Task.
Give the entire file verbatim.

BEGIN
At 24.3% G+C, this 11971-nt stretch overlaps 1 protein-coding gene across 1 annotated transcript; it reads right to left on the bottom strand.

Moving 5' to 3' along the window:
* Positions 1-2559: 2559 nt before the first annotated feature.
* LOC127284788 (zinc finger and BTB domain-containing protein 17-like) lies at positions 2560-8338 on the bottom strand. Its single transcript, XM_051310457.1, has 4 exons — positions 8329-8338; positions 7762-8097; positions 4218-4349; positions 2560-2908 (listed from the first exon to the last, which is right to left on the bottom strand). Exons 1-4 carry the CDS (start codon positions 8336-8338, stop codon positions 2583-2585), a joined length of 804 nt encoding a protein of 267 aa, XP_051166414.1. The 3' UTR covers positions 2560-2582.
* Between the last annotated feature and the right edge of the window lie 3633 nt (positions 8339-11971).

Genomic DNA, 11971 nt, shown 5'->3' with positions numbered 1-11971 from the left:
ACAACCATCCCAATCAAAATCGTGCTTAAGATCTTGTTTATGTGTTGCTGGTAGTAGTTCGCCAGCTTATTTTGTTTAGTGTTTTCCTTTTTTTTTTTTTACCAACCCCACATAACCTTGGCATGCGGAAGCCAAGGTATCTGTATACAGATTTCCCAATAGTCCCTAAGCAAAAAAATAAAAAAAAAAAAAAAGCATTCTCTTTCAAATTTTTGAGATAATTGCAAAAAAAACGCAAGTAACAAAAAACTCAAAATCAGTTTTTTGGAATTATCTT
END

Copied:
At 24.3% G+C, this 11971-nt stretch overlaps 1 protein-coding gene across 1 annotated transcript; it reads right to left on the bottom strand.

Moving 5' to 3' along the window:
* Positions 1-2559: 2559 nt before the first annotated feature.
* LOC127284788 (zinc finger and BTB domain-containing protein 17-like) lies at positions 2560-8338 on the bottom strand. Its single transcript, XM_051310457.1, has 4 exons — positions 8329-8338; positions 7762-8097; positions 4218-4349; positions 2560-2908 (listed from the first exon to the last, which is right to left on the bottom strand). Exons 1-4 carry the CDS (start codon positions 8336-8338, stop codon positions 2583-2585), a joined length of 804 nt encoding a protein of 267 aa, XP_051166414.1. The 3' UTR covers positions 2560-2582.
* Between the last annotated feature and the right edge of the window lie 3633 nt (positions 8339-11971).

Genomic DNA, 11971 nt, shown 5'->3' with positions numbered 1-11971 from the left:
ACAACCATCCCAATCAAAATCGTGCTTAAGATCTTGTTTATGTGTTGCTGGTAGTAGTTCGCCAGCTTATTTTGTTTAGTGTTTTCCTTTTTTTTTTTTTACCAACCCCACATAACCTTGGCATGCGGAAGCCAAGGTATCTGTATACAGATTTCCCAATAGTCCCTAAGCAAAAAAATAAAAAAAAAAAAAAAGCATTCTCTTTCAAATTTTTGAGATAATTGCAAAAAAAACGCAAGTAACAAAAAACTCAAAATCAGTTTTTTGGAATTATCTT